This post is a little different because I’m going to share my thoughts about being a Filipino worker abroad. Specifically, I will discuss the common misconception of OFWs and why it’s not wise to send all your money to the Philippines.
The main reason why Filipinos pursue working in other countries is certainly because of money. It is no secret that the salary we get abroad is way higher than what we could earn in the Philippines. A Filipino English teacher in a Thai government school, for example, earns at least 20,000 THB per month. If converted to Philippine peso, it is equivalent to around 30,000 PHP. That amount is likely to be sufficient for personal expenses and family support back home.
Financial Expectations of OFWs
Being an OFW myself, I have observed firsthand how others wrongly think of us in terms of money. Most people believe that once you step into another country, it automatically transforms you into a rich and wealthy individual. They focus on this thought forgetting about the sacrifices some overseas workers make. Maybe, they think that living abroad is easy and simple. It’s not. We work hard- sometimes doing two jobs, part-time jobs, to earn the money that we have now.
This way of thinking shows from the little requests of pasalubong here and there and the messages in social media borrowing or asking for money. However, I am not saying that all of these are wrong. What is inappropriate is when someone demands pricey presents almost every month as if you poop the money. Or when the borrower gets angry and upset when you answer them “no”.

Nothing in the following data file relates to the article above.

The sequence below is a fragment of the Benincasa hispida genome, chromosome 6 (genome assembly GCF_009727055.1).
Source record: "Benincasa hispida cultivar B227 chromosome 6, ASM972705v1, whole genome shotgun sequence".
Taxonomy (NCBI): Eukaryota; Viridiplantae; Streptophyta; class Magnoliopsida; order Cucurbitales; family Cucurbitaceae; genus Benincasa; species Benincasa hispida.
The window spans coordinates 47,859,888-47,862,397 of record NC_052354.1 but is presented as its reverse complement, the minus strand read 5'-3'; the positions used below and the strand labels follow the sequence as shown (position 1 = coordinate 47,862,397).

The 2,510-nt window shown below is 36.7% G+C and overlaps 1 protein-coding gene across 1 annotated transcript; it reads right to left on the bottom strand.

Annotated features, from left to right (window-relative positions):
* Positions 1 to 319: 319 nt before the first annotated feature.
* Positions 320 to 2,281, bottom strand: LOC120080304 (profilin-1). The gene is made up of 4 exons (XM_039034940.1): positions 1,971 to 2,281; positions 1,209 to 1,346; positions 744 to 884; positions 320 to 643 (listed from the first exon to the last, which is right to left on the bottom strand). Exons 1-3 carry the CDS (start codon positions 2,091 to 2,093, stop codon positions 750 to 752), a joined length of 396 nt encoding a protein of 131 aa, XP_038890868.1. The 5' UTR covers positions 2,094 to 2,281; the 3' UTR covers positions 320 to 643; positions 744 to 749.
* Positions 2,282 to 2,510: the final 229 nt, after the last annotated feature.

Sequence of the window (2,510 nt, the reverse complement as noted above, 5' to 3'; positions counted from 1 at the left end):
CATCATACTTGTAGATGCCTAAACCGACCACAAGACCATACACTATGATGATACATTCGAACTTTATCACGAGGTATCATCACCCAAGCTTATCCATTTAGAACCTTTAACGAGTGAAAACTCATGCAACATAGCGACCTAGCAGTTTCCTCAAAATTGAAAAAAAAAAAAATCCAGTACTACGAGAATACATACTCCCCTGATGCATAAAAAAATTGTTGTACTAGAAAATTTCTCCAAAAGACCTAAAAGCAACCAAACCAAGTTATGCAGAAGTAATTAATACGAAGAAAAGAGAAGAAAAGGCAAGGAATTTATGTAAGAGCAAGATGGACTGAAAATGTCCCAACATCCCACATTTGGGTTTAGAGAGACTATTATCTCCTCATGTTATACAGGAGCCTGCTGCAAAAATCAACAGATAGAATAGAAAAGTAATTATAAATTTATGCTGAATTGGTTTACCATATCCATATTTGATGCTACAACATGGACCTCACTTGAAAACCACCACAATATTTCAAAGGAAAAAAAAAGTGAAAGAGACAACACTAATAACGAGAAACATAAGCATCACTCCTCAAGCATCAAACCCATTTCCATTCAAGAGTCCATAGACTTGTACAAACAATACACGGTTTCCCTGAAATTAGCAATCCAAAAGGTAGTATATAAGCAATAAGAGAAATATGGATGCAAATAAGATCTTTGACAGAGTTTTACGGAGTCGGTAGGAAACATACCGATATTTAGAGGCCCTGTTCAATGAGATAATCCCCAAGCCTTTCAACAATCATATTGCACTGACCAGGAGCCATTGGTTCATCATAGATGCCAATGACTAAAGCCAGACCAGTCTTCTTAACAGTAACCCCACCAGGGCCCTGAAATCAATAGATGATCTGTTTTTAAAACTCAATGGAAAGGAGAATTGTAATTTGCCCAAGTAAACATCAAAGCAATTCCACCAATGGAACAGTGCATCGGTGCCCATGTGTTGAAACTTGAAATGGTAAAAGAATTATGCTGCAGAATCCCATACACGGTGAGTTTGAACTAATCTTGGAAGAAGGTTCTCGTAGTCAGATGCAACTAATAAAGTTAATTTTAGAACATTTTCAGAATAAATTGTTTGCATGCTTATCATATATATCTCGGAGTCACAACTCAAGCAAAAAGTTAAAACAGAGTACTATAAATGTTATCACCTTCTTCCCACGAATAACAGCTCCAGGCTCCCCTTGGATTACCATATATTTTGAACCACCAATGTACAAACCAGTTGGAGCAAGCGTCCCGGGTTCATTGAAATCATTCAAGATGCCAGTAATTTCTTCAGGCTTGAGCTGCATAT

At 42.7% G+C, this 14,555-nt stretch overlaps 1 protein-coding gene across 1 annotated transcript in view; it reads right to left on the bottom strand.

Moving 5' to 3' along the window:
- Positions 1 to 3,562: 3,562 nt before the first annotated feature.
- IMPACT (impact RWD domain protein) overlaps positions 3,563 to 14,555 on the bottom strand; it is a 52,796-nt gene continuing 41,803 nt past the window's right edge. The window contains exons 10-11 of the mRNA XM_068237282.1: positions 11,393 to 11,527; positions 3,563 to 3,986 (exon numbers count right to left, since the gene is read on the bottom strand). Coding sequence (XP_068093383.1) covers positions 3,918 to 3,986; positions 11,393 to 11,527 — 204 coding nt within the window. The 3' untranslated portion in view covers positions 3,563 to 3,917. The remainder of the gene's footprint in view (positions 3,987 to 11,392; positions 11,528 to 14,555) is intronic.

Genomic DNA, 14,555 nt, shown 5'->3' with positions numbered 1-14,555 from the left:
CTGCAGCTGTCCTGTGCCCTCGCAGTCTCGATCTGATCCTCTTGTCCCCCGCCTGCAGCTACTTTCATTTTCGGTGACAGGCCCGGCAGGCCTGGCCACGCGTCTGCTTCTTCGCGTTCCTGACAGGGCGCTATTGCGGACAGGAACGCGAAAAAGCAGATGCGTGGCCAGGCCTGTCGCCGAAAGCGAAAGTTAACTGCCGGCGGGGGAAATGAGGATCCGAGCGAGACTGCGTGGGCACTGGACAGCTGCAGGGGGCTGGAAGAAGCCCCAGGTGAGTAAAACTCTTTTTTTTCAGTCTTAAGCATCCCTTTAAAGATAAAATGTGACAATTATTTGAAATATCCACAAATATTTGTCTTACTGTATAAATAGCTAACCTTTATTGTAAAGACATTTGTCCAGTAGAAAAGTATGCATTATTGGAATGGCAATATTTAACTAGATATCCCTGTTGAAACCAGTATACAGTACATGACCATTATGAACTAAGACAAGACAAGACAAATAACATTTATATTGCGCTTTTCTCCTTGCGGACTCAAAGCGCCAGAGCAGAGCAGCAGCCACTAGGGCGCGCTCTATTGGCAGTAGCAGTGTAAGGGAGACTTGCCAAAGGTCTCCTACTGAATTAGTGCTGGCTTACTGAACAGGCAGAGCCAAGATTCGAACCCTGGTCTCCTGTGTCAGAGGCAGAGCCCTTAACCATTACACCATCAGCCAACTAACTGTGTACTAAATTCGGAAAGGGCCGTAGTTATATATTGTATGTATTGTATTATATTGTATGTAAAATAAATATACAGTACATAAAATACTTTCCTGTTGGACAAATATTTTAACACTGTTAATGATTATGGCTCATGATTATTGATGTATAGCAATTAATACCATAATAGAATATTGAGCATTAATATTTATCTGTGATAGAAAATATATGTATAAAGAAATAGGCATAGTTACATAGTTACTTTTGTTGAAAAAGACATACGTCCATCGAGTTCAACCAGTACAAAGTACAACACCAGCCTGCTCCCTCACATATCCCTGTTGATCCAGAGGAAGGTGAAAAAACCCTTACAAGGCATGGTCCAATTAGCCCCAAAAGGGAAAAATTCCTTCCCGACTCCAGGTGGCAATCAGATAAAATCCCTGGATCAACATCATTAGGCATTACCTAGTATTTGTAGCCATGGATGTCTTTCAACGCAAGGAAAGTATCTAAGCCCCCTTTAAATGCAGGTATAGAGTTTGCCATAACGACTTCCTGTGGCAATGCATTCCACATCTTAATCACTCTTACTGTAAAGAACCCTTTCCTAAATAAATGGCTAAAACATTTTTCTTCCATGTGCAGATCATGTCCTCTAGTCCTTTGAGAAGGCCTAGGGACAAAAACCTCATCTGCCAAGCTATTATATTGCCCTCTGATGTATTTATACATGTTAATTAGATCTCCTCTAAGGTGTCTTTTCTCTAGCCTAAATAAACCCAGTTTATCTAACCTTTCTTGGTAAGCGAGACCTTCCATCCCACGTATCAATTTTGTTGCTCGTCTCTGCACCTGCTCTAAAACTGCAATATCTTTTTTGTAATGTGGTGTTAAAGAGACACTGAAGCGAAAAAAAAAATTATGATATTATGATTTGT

Personally, I had a fair share of these experiences. There was even a time when I received chat messages from acquaintances borrowing money at the same time. It made me stop and think, “wow, I must really have lots of money that I don’t know of”. Ha! But, they must be forgetting that some of us have our own responsibilities to our families. Or if not, we may also have our own plans for ourselves, like maybe to buy a house or to travel and to enjoy some hobbies.
Filipino Culture (Utang na loob or debt of gratitude)
It brings me to the second part of this article, how much is enough money to send for the family. Here in Thailand, for example, I have close friends who send almost all their salary to their family every month. They only take a small part for daily allowances/expenses. I agree that unquestionably, it’s the most selfless and righteous thing to do especially in our society. But, it has numerous disadvantages as well, particularly to the sender.
For one, if an OFW sends all his income to his family, there’ll be nothing left for his savings in case of emergencies. The fact that he’s away from home makes it even more important to consider. What happens if there is an accident or any health problems while abroad? Who will he ask for help financially?
I have always shared my strong beliefs in saving up in my blog. That there should be at least 2-3-month worth of salary kept aside either in a bank or in a piggy bank. It may be difficult for others considering the needs of their family. But why not start in small amounts? Is it achievable to save up 500 PHP a month? What about 1,000 or 2,000 PHP? Besides, if accumulated in a year, it’ll become 6,000, 12,000 or 24,000 PHP. Better than nothing, don’t you think?